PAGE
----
You can see why everyone was so worried. The last time Britain was bailed out by the IMF in 1976, the primary structural deficit was "just" 4 per cent and national debt to GDP was by today's standards a very comfortable 53pc. Today's budget deficit is much higher, with overall debt expected to rise to nearly 80pc, according the last Office for Budget Responsibility forecasts.
Even now, it's hard to fault the analysis, yet it misses a number of vitally important points. Most important of all, it's handy to have your own currency. This more or less eliminates default risk, if only because the government can simply print the money to honour its debts. And that's precisely what it has been doing with QE, depressing bond yields in the process.
To the extent that there was capital flight, it has been countered by the Bank of England. These tools have not been available to eurozone periphery countries, which have in effect been borrowing in a foreign currency – the euro. For highly indebted nations, this raises the possibility of default from negligible to probable.
Yet the analysis also reflects a fundamental misunderstanding of the nature of money, which I have to admit to fully grasping only quite recently myself. Interest rates as reflected in government bond prices are only a reflection of the level of economic activity. When the economy is growing strongly, money changes hands with high frequency, so there is a consequent demand for cash. To satisfy this demand for liquidity, money is withdrawn from bonds, which are in essence just cash locked up for a set period of time. The demand for cash reduces the demand for bonds, causing interest rates to rise.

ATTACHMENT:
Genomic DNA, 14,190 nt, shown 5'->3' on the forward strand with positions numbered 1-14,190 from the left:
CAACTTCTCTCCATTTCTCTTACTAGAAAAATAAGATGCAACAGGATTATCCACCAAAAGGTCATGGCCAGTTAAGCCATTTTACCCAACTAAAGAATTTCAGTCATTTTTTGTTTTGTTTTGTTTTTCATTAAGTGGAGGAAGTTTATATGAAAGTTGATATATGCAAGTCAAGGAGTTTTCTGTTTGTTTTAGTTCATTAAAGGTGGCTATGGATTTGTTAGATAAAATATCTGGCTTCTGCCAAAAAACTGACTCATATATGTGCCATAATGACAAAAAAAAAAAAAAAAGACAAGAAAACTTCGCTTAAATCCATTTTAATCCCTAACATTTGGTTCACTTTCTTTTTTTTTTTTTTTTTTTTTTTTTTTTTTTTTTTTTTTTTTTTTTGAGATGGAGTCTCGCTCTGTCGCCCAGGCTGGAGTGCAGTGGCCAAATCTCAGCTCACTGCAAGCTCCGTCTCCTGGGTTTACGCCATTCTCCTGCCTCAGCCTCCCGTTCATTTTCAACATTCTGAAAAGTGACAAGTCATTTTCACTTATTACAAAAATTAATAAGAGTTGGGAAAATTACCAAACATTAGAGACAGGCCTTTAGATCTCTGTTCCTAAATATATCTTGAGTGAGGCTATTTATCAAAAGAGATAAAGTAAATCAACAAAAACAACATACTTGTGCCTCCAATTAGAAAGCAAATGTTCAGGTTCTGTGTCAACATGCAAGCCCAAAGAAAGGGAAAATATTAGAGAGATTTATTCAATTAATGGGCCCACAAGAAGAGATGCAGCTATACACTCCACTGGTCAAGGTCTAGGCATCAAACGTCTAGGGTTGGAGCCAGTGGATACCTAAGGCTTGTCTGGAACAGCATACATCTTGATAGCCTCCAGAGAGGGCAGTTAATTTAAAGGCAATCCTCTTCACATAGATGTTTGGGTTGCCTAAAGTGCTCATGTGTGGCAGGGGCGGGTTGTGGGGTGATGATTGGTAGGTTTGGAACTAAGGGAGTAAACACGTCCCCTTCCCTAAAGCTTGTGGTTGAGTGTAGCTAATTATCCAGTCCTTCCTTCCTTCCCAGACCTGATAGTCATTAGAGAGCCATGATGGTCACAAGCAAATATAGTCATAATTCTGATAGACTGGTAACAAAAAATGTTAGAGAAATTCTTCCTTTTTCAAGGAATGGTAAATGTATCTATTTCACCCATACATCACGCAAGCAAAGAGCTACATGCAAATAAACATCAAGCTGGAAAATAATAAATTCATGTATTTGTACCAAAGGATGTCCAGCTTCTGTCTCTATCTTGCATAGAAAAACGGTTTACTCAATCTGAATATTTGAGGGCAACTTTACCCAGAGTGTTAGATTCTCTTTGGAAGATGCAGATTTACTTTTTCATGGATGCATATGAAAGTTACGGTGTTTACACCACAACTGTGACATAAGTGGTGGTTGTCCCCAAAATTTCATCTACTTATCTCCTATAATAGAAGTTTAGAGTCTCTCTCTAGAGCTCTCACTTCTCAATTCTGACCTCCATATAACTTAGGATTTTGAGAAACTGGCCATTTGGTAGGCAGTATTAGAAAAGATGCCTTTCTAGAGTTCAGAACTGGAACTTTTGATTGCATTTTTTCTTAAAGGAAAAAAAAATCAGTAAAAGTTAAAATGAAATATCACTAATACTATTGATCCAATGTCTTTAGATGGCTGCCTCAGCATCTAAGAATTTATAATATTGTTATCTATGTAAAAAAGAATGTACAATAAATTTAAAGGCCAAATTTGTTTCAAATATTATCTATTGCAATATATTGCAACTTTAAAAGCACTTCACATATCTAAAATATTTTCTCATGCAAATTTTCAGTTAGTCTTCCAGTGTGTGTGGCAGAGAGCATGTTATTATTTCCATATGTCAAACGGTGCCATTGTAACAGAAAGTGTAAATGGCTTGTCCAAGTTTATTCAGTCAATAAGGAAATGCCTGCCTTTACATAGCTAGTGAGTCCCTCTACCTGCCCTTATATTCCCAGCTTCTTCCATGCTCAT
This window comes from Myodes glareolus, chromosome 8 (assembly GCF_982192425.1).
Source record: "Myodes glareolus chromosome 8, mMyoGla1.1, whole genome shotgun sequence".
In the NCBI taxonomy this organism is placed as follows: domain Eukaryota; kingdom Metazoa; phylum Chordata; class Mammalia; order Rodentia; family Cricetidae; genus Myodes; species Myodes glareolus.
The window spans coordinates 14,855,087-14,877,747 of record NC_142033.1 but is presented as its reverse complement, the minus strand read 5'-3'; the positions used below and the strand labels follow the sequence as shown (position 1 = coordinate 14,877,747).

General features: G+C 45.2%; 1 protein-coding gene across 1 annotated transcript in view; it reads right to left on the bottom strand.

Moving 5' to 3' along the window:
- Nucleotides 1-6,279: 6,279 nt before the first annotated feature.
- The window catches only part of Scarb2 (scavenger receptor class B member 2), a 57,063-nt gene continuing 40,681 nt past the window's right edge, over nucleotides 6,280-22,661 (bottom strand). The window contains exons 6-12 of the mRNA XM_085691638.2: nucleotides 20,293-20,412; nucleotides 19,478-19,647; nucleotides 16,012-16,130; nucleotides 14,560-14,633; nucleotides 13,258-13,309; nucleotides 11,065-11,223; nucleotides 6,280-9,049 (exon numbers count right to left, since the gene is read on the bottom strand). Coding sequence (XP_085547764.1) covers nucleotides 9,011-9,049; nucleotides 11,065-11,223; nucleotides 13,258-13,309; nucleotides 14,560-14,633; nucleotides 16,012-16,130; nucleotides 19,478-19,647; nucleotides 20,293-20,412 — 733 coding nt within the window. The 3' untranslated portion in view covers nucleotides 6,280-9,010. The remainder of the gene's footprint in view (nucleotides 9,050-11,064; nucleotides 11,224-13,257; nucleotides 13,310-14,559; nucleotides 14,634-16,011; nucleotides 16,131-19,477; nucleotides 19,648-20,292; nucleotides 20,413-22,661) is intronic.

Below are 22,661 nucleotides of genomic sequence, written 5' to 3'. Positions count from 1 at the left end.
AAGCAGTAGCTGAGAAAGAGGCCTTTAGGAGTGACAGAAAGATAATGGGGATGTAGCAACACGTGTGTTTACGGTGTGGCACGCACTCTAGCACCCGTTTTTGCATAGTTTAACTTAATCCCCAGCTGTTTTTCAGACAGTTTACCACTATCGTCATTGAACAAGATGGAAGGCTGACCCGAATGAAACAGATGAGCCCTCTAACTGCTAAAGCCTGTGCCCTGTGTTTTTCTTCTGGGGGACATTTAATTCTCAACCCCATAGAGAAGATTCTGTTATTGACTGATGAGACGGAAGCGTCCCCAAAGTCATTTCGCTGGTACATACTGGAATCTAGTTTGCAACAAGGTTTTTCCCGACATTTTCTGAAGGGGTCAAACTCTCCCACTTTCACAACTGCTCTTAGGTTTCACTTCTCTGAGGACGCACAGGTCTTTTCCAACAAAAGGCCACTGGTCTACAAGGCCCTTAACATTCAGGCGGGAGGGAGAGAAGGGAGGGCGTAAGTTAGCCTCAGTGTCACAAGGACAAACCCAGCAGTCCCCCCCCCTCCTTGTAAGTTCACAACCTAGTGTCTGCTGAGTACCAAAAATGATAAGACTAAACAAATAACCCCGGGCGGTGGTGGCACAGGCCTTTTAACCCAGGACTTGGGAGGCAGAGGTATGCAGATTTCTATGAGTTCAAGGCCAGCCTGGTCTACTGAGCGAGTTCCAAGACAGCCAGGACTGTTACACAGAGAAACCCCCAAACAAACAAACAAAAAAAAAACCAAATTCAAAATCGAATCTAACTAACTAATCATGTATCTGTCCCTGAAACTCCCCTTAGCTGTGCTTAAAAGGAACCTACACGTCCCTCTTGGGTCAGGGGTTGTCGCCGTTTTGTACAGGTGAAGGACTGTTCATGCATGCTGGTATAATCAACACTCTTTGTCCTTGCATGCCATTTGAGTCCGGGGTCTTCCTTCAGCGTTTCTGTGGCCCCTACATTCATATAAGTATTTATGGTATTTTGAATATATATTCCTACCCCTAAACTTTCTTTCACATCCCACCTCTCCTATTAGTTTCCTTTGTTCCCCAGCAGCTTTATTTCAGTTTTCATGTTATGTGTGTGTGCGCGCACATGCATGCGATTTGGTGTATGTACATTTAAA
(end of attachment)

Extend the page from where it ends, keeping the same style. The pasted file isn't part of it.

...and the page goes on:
Conversely, in periods of low economic activity, such as right now, the velocity of money and therefore the demand for cash falls. Money instead gets parked in bonds, causing interest rates to fall. All this is just a complicated way of saying that when households and companies spend and invest less, they save more and money gets parked in bonds instead.Read it at the Telegraph (UK)
We'll only know the economy is recovering when bond yields start rising again
Jeremy Warner | Assistant Editor
(h/t Andy Blatchford)
Another major commentator catches on.